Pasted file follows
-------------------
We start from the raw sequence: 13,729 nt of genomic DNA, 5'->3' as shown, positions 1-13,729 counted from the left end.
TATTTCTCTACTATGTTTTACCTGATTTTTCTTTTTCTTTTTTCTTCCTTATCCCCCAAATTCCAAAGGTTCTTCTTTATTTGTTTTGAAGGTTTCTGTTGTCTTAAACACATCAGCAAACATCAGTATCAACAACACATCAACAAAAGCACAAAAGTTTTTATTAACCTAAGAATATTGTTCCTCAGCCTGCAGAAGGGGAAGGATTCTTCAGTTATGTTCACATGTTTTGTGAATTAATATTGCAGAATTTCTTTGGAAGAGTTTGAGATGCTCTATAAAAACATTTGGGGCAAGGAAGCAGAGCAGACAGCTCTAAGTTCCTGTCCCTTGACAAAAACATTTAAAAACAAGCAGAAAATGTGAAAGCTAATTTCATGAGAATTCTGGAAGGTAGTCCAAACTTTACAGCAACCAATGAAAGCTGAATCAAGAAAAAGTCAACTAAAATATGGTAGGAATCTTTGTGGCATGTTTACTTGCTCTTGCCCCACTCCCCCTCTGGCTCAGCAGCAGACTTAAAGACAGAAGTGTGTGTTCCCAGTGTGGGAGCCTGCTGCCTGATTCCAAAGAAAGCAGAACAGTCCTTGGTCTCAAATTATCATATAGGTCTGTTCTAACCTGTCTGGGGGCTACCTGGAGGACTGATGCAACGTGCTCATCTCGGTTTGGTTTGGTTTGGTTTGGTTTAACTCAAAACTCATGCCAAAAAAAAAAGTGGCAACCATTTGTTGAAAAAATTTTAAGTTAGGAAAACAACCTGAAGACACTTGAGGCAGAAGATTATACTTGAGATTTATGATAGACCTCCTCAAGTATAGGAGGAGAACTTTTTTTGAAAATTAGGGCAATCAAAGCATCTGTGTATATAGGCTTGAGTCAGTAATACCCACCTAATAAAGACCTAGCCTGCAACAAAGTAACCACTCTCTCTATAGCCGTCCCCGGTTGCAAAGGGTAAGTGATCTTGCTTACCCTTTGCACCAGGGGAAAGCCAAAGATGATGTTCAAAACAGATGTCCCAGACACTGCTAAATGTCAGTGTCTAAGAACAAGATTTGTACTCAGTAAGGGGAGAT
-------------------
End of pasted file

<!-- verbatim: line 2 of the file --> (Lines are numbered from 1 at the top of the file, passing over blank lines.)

TATTTCTCTACTATGTTTTACCTGATTTTTCTTTTTCTTTTTTCTTCCTTATCCCCCAAATTCCAAAGGTTCTTCTTTATTTGTTTTGAAGGTTTCTGTTGTCTTAAACACATCAGCAAACATCAGTATCAACAACACATCAACAAAAGCACAAAAGTTTTTATTAACCTAAGAATATTGTTCCTCAGCCTGCAGAAGGGGAAGGATTCTTCAGTTATGTTCACATGTTTTGTGAATTAATATTGCAGAATTTCTTTGGAAGAGTTTGAGATGCTCTATAAAAACATTTGGGGCAAGGAAGCAGAGCAGACAGCTCTAAGTTCCTGTCCCTTGACAAAAACATTTAAAAACAAGCAGAAAATGTGAAAGCTAATTTCATGAGAATTCTGGAAGGTAGTCCAAACTTTACAGCAACCAATGAAAGCTGAATCAAGAAAAAGTCAACTAAAATATGGTAGGAATCTTTGTGGCATGTTTACTTGCTCTTGCCCCACTCCCCCTCTGGCTCAGCAGCAGACTTAAAGACAGAAGTGTGTGTTCCCAGTGTGGGAGCCTGCTGCCTGATTCCAAAGAAAGCAGAACAGTCCTTGGTCTCAAATTATCATATAGGTCTGTTCTAACCTGTCTGGGGGCTACCTGGAGGACTGATGCAACGTGCTCATCTCGGTTTGGTTTGGTTTGGTTTGGTTTAACTCAAAACTCATGCCAAAAAAAAAAGTGGCAACCATTTGTTGAAAAAATTTTAAGTTAGGAAAACAACCTGAAGACACTTGAGGCAGAAGATTATACTTGAGATTTATGATAGACCTCCTCAAGTATAGGAGGAGAACTTTTTTTGAAAATTAGGGCAATCAAAGCATCTGTGTATATAGGCTTGAGTCAGTAATACCCACCTAATAAAGACCTAGCCTGCAACAAAGTAACCACTCTCTCTATAGCCGTCCCCGGTTGCAAAGGGTAAGTGATCTTGCTTACCCTTTGCACCAGGGGAAAGCCAAAGATGATGTTCAAAACAGATGTCCCAGACACTGCTAAATGTCAGTGTCTAAGAACAAGATTTGTACTCAGTAAGGGGAGAT